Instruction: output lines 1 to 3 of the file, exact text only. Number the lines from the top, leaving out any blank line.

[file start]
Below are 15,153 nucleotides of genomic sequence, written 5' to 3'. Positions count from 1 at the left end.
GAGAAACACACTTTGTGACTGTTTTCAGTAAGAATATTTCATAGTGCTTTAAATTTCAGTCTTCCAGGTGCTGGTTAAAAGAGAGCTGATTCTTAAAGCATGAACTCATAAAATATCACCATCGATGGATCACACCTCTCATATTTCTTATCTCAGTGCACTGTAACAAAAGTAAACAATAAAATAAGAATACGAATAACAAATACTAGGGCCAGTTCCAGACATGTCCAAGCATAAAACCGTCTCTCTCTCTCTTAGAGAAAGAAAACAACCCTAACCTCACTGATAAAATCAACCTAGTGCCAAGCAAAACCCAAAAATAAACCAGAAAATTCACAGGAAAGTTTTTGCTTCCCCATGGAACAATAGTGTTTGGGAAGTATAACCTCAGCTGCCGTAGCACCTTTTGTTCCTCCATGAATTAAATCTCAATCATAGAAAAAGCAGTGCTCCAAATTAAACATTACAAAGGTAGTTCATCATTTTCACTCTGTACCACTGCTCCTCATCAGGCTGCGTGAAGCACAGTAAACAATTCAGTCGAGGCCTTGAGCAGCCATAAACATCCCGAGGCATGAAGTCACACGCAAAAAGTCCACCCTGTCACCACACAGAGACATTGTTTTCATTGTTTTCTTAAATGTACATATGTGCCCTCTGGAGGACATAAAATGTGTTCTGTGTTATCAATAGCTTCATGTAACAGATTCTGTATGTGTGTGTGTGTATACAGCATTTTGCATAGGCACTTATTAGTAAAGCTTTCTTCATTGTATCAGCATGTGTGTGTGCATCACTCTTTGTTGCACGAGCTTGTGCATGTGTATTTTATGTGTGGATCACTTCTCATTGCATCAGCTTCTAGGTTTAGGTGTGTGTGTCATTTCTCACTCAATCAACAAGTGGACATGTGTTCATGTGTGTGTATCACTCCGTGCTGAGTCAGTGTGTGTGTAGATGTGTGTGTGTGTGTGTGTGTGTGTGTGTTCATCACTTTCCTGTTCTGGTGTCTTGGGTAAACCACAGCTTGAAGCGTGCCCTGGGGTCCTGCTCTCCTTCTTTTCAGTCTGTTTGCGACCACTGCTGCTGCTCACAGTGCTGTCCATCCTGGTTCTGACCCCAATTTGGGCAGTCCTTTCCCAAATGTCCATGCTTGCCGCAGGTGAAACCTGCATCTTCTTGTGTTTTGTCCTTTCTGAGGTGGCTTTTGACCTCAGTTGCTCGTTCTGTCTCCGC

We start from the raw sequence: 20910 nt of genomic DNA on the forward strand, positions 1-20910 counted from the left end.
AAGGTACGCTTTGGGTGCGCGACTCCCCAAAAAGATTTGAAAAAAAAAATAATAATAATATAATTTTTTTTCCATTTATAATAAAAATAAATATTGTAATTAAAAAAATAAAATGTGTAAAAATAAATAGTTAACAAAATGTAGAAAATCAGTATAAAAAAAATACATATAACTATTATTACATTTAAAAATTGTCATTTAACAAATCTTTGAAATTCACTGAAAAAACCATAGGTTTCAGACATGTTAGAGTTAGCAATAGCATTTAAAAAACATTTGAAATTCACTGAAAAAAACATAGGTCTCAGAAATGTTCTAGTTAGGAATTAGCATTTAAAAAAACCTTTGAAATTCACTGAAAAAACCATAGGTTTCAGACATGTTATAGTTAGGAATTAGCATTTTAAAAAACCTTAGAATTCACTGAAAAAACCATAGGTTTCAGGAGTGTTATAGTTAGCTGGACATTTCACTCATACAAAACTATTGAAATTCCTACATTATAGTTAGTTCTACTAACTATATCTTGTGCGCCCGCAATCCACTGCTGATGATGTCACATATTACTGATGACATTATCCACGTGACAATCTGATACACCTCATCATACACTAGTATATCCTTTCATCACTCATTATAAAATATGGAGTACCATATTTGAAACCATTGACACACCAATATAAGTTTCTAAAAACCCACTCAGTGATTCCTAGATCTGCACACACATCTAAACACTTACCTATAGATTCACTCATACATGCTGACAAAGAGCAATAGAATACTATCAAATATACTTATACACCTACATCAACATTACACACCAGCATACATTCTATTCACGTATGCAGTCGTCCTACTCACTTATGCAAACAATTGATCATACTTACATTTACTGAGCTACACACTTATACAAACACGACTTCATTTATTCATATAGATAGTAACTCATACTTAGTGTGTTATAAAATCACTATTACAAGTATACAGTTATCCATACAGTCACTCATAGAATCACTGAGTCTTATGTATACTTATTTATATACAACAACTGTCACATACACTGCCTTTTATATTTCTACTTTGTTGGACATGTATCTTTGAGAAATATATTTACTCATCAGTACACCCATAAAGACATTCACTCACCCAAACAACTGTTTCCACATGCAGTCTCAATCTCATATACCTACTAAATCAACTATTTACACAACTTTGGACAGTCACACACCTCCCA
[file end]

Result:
Below are 15,153 nucleotides of genomic sequence, written 5' to 3'. Positions count from 1 at the left end.
GAGAAACACACTTTGTGACTGTTTTCAGTAAGAATATTTCATAGTGCTTTAAATTTCAGTCTTCCAGGTGCTGGTTAAAAGAGAGCTGATTCTTAAAGCATGAACTCATAAAATATCACCATCGATGGATCACACCTCTCATATTTCTTATCTCAGTGCACTGTAACAAAAGTAAACAATAAAATAAGAATACGAATAACAAATACTAGGGCCAGTTCCAGACATGTCCAAGCATAAAACCGTCTCTCTCTCTCTTAGAGAAAGAAAACAACCCTAACCTCACTGATAAAATCAACCTAGTGCCAAGCAAAACCCAAAAATAAACCAGAAAATTCACAGGAAAGTTTTTGCTTCCCCATGGAACAATAGTGTTTGGGAAGTATAACCTCAGCTGCCGTAGCACCTTTTGTTCCTCCATGAATTAAATCTCAATCATAGAAAAAGCAGTGCTCCAAATTAAACATTACAAAGGTAGTTCATCATTTTCACTCTGTACCACTGCTCCTCATCAGGCTGCGTGAAGCACAGTAAACAATTCAGTCGAGGCCTTGAGCAGCCATAAACATCCCGAGGCATGAAGTCACACGCAAAAAGTCCACCCTGTCACCACACAGAGACATTGTTTTCATTGTTTTCTTAAATGTACATATGTGCCCTCTGGAGGACATAAAATGTGTTCTGTGTTATCAATAGCTTCATGTAACAGATTCTGTATGTGTGTGTGTGTATACAGCATTTTGCATAGGCACTTATTAGTAAAGCTTTCTTCATTGTATCAGCATGTGTGTGTGCATCACTCTTTGTTGCACGAGCTTGTGCATGTGTATTTTATGTGTGGATCACTTCTCATTGCATCAGCTTCTAGGTTTAGGTGTGTGTGTCATTTCTCACTCAATCAACAAGTGGACATGTGTTCATGTGTGTGTATCACTCCGTGCTGAGTCAGTGTGTGTGTAGATGTGTGTGTGTGTGTGTGTGTGTGTGTGTTCATCACTTTCCTGTTCTGGTGTCTTGGGTAAACCACAGCTTGAAGCGTGCCCTGGGGTCCTGCTCTCCTTCTTTTCAGTCTGTTTGCGACCACTGCTGCTGCTCACAGTGCTGTCCATCCTGGTTCTGACCCCAATTTGGGCAGTCCTTTCCCAAATGTCCATGCTTGCCGCAGGTGAAACCTGCATCTTCTTGTGTTTTGTCCTTTCTGAGGTGGCTTTTGACCTCAGTTGCTCGTTCTGTCTCCGC

We start from the raw sequence: 20910 nt of genomic DNA on the forward strand, positions 1-20910 counted from the left end.